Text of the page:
It's not just your cell phone calls. Nine Internet companies have been giving your emails, videos, photos and more to the NSA and FBI, The Washington Post reports
The classified program PRISM began in 2007 and has signed on Microsoft, Yahoo, Google, Facebook, PalTalk, AOL, Skype, YouTube, and Apple. Cloud storage website Dropbox is set to join soon.
PRISM has become the biggest contributor to President Barack Obama's Daily Brief, the Post reports, with a total of 1,447 articles in 2012. One in seven intelligence reports are based on PRISM data.
The program descends from a program in the 1970s in which 100 American companies worked with the government, though PRISM is more like the controversial warrantless surveillance efforts undertaken after the Sept. 11, 2001 terrorist attacks.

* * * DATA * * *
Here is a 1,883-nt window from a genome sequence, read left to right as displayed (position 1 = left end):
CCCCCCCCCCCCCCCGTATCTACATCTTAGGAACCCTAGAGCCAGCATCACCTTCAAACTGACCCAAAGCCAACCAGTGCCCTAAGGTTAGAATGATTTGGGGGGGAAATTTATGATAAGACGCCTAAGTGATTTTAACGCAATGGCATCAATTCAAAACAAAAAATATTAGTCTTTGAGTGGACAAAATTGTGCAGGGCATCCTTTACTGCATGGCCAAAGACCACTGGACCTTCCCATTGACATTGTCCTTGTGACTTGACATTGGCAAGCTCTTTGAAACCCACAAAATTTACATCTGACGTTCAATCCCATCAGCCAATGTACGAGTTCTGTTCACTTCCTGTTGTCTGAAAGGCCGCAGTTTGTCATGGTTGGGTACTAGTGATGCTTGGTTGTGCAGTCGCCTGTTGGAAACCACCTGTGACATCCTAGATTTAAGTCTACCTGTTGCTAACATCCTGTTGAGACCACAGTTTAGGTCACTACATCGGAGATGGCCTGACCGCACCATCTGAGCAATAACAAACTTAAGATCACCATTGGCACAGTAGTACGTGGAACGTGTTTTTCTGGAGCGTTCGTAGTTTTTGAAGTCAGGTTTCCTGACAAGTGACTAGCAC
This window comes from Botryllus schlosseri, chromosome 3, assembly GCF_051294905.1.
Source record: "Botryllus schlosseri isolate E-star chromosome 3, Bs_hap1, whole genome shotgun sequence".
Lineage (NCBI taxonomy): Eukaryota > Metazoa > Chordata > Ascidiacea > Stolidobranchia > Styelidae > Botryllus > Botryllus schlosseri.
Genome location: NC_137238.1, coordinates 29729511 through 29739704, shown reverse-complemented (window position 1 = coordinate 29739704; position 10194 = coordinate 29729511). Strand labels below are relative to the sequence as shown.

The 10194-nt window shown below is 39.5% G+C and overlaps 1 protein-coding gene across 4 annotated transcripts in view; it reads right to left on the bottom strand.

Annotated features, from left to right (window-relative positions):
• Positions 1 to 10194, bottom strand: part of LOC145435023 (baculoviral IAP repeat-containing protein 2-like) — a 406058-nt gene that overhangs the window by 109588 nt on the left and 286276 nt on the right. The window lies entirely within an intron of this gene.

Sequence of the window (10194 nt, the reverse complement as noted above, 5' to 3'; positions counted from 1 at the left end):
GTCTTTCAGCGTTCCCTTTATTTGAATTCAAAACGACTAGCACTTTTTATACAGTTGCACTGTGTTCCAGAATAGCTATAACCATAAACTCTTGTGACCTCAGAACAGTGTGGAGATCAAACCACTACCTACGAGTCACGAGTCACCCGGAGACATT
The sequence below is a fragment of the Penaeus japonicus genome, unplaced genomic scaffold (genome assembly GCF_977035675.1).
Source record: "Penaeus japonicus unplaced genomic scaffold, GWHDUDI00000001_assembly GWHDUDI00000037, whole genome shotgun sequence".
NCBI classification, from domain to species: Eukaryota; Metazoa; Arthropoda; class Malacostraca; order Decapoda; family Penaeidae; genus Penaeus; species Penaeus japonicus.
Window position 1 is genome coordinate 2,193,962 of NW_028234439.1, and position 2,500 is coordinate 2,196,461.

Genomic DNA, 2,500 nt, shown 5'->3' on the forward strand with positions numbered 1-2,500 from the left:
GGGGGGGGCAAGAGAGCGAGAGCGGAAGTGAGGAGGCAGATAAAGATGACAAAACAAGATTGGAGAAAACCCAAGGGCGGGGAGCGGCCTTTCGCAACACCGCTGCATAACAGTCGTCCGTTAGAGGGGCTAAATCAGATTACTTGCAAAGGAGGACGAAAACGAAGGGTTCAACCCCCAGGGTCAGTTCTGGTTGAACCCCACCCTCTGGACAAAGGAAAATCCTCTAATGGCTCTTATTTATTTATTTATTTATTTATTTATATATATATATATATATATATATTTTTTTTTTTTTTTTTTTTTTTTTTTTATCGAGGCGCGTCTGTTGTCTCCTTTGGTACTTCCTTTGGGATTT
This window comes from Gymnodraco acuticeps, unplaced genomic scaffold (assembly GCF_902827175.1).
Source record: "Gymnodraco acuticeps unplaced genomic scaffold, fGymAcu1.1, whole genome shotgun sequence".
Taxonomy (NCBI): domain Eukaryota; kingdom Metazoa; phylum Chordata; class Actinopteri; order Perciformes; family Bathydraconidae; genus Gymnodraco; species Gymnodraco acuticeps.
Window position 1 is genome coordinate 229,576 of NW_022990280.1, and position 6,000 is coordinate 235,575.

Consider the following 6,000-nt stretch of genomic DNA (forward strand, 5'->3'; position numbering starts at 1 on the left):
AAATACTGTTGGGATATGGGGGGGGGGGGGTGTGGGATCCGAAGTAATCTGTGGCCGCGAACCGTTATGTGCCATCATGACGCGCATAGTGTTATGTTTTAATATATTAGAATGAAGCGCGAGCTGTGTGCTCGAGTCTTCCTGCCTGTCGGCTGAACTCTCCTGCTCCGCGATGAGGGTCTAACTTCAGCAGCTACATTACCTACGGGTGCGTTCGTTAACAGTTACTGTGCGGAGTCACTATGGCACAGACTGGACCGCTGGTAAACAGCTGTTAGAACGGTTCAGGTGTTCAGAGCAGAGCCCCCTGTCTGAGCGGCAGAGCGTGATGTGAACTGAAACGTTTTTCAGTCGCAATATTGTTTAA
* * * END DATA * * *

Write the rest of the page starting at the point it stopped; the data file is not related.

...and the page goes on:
PRISM attempts to use formulas to avoid gathering data from Americans, but the system isn't perfect. And while compliance by the companies is voluntary, the Foreign Surveillance Intelligence Court can force compliance.
Apple resisted participation for five years, and Twitter has never joined.
The Post said it obtained information on the program from a career intelligence officer who believes the program is a serious invasion of privacy.
"They quite literally can watch your ideas form as you type," the officer told the Post.
Reuters reports that both Apple and Facebook deny knowing anything about the PRISM program and say they do not allow any government agency "direct access" to their servers.
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